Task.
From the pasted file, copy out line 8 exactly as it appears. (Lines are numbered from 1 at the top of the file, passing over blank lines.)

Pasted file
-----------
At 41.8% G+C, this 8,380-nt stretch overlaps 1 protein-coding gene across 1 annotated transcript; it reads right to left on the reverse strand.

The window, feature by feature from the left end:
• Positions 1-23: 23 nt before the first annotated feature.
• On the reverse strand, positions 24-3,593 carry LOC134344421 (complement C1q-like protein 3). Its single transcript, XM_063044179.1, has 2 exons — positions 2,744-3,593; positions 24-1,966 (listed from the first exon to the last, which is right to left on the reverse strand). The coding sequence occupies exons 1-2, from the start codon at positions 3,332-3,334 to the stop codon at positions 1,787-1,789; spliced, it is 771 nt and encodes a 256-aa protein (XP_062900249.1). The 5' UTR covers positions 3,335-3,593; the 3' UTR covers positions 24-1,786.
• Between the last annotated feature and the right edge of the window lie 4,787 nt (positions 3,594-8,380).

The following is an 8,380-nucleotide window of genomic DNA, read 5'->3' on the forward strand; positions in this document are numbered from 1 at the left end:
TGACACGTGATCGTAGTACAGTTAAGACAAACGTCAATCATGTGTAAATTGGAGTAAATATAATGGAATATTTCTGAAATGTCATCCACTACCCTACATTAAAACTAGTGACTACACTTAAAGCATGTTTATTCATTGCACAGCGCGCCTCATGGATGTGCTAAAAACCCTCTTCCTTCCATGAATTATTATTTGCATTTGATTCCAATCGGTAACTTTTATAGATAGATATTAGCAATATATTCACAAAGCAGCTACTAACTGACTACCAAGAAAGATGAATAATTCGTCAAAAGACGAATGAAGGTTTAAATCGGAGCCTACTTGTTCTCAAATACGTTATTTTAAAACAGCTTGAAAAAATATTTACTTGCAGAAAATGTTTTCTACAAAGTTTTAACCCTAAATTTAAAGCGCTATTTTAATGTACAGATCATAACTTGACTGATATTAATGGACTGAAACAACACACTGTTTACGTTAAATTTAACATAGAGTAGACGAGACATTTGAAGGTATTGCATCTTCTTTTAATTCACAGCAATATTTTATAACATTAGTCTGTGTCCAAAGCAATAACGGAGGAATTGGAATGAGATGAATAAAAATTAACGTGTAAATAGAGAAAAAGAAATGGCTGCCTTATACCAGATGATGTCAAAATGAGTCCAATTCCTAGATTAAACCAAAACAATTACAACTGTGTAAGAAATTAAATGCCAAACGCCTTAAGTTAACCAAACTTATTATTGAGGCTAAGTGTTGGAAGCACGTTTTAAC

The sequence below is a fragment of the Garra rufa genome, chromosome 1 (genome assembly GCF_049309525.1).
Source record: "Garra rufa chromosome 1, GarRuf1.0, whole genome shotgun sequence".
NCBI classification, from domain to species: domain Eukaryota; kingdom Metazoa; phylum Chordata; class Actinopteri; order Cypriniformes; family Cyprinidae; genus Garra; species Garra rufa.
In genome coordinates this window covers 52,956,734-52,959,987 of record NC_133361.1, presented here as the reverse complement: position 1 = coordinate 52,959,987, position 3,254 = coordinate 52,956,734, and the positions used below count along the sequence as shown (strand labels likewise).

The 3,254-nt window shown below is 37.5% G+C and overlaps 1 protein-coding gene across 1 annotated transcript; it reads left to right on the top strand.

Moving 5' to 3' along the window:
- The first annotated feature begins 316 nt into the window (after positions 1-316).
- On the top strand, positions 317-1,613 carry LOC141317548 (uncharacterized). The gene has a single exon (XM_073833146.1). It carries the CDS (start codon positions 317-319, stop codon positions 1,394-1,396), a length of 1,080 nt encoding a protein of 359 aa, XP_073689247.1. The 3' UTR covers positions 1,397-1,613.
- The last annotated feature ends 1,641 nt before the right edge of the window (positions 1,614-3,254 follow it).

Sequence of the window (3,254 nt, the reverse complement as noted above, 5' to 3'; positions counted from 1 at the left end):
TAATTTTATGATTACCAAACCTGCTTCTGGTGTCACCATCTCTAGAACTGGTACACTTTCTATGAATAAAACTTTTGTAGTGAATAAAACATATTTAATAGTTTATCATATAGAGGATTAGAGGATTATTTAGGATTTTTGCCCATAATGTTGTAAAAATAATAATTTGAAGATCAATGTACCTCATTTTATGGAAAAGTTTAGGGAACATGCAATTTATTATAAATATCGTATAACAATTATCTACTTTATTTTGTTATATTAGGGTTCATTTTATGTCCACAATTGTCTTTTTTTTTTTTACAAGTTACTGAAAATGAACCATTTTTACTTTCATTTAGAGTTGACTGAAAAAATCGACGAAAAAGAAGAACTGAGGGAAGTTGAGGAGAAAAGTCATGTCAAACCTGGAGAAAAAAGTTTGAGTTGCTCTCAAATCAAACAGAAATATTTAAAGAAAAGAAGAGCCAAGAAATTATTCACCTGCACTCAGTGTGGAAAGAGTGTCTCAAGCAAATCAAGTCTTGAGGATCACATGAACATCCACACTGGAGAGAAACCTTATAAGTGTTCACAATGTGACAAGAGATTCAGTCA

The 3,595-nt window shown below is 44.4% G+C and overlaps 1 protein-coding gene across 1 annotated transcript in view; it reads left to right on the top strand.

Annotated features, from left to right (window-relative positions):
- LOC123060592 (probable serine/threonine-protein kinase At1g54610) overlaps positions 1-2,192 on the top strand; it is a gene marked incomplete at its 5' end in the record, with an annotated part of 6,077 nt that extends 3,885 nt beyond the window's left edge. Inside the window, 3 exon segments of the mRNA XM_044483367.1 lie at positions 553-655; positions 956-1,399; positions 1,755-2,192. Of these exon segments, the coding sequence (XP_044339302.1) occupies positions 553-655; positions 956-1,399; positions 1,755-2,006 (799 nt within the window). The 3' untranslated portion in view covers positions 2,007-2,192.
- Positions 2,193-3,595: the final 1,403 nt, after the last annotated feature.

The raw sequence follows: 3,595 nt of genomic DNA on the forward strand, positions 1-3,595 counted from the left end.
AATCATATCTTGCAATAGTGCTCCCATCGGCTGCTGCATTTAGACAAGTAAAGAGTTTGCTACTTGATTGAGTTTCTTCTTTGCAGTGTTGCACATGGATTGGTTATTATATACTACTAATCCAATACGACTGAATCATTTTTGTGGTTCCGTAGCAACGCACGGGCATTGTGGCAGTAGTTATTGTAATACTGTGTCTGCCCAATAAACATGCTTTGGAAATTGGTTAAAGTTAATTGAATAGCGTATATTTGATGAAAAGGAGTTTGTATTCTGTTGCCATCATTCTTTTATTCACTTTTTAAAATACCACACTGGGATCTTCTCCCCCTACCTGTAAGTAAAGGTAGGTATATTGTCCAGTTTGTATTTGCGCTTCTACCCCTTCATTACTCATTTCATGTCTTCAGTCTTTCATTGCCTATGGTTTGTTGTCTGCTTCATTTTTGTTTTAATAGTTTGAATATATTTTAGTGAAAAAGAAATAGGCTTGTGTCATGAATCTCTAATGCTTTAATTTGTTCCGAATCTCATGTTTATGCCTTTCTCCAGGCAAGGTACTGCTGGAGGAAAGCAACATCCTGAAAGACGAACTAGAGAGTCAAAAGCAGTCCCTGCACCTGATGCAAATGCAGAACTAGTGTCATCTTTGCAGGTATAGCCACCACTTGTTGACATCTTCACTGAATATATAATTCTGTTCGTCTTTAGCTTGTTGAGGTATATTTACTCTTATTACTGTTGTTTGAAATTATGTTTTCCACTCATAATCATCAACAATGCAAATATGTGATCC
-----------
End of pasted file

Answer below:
The sequence below is a fragment of the Garra rufa genome, chromosome 1 (genome assembly GCF_049309525.1).